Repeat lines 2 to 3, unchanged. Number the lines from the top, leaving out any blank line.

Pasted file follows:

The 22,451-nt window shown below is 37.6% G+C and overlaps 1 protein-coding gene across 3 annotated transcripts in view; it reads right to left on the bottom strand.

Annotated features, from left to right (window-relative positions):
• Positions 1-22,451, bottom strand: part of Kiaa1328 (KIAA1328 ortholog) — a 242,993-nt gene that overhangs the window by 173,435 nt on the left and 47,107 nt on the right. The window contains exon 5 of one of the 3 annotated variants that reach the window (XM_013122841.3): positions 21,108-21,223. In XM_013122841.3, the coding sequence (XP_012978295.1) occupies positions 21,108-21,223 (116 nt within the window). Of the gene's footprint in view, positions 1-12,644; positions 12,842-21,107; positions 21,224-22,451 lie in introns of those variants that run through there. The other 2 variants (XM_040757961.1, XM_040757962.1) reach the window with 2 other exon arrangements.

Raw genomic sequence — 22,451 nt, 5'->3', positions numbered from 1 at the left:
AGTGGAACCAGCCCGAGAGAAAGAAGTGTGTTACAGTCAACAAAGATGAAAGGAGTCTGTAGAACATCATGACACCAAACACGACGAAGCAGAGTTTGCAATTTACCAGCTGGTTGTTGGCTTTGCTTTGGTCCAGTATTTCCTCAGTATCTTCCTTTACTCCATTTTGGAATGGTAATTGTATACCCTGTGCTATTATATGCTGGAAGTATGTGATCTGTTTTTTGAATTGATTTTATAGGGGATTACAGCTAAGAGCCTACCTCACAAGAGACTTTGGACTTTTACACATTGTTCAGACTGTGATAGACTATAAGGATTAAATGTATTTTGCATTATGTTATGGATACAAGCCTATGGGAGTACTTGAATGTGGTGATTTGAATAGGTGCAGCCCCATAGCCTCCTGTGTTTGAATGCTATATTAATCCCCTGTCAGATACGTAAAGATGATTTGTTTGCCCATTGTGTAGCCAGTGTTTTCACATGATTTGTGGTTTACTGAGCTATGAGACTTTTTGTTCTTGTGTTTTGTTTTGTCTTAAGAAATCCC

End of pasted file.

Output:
Annotated features, from left to right (window-relative positions):
• Positions 1-22,451, bottom strand: part of Kiaa1328 (KIAA1328 ortholog) — a 242,993-nt gene that overhangs the window by 173,435 nt on the left and 47,107 nt on the right. The window contains exon 5 of one of the 3 annotated variants that reach the window (XM_013122841.3): positions 21,108-21,223. In XM_013122841.3, the coding sequence (XP_012978295.1) occupies positions 21,108-21,223 (116 nt within the window). Of the gene's footprint in view, positions 1-12,644; positions 12,842-21,107; positions 21,224-22,451 lie in introns of those variants that run through there. The other 2 variants (XM_040757961.1, XM_040757962.1) reach the window with 2 other exon arrangements.